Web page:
Why did you choose the Jack Russell Terrier as the breed for Wheezer?
Several reasons. First, I knew Jack Russells are known to be the most intelligent dog there is, and the time frame would have been correct for when Rev. John Russell in
had succeeded in breeding a terrier that could think for itself, especially when it went down a fox hole among other special attributes. There is no documented evidence when the first Jack came to England so I made Wheezer the first of his breed to be shipped over as a gift from the Reverend himself. And lastly, I own three. I know what they are capable of and how their brains work. Oh, and I forgot, Wheezer is a real dog. He lives here with me and oversees every word I write about him. America
Introduce us to the main characters.
Of course, Wheezer the Jack Russell Terrier. Sasa (Swan) is a thirteen year old Cherokee girl who watches her mother and father grow sick and die in the camps after their arrival. Usti Yansa (Little Buffalo) is Sasa's five year old brother who is healthy when he arrives but dies for no apparent reason. Jackson Halley, who is the original owner of Wheezer, and his father Andrew Halley, who owns a financial house that has loaned money to many Cherokee enterprises and therefore both father and son are friends of the Cherokee. Arch, a full blood Cherokee and Jackson's friend and business partner. And Samuel Edwards is the Indian Agent and his daughter Anna. I cannot give you the name of the villain/s or it would spoil the book for you.
For those of us who have Native American ancestry, and in particular Cherokee, why should this book be important for us to read?
How can you learn from the mistakes of the past if you have no clue what happened? If the information was hard for me to find now, think of how much harder it would be to find even a generation down the line. I never thought I would run smack dab into a story that no one has ever told. Especially with all of the books we have on the Trail of Tears and what led up to the removal, you would think that there would be clear documentation of its aftermath. At the time, the mindset of the nation was in spreading what they considered civilization across the continent. They weren't thinking then that a good portion of the population would later have ties with Native Americans. True this is fiction, but sometimes historical fiction can be the best representation of a time and place than a history book, as in the case of Charles Dickens. Historians have learned much from his writings.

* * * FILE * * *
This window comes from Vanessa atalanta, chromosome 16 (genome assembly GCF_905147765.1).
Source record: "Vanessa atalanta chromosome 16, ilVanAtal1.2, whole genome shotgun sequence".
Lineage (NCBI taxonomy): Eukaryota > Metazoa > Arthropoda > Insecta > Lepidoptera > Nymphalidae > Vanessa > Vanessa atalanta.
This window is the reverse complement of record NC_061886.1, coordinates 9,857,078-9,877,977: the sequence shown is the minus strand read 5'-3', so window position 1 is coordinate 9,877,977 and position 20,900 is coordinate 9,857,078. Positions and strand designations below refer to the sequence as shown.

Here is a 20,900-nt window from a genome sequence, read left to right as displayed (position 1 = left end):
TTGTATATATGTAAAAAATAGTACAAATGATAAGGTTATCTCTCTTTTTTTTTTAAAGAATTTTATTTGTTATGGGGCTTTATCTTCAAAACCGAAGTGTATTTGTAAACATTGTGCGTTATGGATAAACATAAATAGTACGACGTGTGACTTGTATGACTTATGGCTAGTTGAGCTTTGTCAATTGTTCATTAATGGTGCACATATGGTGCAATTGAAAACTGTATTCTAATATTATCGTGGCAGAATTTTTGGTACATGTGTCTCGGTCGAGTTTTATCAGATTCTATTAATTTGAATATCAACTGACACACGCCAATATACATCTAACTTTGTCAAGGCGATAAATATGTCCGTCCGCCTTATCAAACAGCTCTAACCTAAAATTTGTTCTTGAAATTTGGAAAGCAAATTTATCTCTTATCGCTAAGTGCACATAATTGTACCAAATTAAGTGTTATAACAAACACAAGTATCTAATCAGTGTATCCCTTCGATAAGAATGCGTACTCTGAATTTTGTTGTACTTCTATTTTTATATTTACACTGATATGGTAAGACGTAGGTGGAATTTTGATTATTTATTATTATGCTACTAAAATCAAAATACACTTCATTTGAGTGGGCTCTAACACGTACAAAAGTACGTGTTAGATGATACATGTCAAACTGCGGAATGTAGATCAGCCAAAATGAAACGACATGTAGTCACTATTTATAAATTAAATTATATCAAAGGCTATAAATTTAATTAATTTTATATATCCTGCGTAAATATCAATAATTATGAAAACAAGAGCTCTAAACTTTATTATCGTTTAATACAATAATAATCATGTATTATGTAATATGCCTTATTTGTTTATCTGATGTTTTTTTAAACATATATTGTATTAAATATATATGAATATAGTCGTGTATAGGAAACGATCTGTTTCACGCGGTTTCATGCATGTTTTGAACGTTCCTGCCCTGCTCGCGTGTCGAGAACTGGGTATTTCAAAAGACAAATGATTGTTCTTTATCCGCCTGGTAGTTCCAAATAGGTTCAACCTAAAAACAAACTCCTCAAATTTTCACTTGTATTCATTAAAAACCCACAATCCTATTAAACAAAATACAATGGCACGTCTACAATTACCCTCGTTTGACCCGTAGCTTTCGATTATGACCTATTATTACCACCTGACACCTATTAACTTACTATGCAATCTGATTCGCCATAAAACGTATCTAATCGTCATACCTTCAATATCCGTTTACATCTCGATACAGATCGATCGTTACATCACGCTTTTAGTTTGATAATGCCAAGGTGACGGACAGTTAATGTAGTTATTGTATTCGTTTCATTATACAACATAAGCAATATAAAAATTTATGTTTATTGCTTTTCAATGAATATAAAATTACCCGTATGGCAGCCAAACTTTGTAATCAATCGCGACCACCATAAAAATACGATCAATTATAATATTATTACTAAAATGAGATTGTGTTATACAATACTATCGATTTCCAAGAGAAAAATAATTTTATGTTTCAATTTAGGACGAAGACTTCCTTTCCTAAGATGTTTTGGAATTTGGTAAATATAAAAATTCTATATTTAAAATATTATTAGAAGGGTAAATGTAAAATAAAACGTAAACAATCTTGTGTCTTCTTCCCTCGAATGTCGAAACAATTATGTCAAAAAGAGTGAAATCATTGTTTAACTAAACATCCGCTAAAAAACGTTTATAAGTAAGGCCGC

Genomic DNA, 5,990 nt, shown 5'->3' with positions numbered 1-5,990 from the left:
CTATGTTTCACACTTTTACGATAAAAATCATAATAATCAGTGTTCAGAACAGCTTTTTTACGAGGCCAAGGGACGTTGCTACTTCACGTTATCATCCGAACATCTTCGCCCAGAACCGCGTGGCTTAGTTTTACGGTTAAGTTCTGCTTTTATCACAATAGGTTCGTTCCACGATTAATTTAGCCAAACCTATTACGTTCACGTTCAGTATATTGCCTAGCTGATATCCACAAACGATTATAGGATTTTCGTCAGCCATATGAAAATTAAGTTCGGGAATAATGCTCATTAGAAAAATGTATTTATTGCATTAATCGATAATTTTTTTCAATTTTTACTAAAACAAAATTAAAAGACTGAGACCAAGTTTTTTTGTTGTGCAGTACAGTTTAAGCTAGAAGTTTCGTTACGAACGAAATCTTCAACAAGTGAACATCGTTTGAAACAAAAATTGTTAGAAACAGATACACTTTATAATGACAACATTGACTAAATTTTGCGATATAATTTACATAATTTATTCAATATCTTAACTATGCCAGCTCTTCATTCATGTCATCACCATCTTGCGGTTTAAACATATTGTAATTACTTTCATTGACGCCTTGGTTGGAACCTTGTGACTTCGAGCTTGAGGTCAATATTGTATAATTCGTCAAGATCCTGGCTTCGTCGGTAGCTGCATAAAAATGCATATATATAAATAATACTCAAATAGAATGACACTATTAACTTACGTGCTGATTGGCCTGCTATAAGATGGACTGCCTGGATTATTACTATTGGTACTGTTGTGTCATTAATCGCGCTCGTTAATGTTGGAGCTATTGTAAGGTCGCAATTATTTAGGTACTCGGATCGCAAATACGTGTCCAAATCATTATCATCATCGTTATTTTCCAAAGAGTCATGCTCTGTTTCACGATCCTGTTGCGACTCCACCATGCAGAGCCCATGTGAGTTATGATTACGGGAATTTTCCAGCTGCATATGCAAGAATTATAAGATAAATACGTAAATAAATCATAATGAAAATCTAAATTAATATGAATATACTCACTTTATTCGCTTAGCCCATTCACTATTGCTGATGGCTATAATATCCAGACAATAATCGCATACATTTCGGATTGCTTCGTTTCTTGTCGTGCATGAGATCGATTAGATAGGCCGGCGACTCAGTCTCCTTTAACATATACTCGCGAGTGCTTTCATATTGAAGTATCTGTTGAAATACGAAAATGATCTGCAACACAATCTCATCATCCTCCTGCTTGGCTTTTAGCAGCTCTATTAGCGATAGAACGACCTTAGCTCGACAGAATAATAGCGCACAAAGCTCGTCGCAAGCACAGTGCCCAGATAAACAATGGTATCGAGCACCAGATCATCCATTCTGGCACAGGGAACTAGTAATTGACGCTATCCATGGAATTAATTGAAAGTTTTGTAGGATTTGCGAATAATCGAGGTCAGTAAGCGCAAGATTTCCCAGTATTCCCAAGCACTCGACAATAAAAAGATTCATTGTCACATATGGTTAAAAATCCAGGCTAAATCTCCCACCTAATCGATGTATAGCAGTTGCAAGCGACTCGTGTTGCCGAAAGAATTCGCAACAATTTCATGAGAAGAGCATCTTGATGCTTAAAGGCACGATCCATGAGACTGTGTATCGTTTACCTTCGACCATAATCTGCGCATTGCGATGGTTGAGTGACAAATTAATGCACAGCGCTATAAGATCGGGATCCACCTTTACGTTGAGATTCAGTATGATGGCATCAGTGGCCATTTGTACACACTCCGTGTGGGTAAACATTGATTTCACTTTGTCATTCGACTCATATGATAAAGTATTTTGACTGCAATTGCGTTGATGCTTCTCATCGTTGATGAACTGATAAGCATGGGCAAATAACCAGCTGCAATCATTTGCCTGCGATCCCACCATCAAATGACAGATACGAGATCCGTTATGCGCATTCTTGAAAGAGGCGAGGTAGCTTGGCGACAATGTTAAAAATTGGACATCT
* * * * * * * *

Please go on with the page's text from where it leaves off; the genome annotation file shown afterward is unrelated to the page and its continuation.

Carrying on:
What lessons did you in particular learn while researching and writing Wheezer And The Painted Frog?
I learned to never say never. I thought that after I no longer had my show in Branson as a veteran entertainer, my creative days were over. Now I am finding a whole new vista of possibilities. I have also learned that there is much in history that has been swept away and can never be retrieved, and how important it is to those who come after.
We understand this is the first in a series called 'Mysteries From The Trail of Tears'. Can you give us a hint about the next book in this series?
Very happy to. It is called Wheezer And The Shy Coyote. It takes place in 1840, one year after the Cherokees walked the trail and mostly happens in Indian Territory (Now Oklahoma), Van Buren and Fort Smith, Arkansas. The historical part of this book will cover the Whiskey Wars which very few people know anything about, but is another shameful episode in what the settlers were willing to do to gain Indian land. Of course Wheezer will be front and center with Sasa, Jackson Halley and Anna Edwards. And there will be many new characters both good and bad.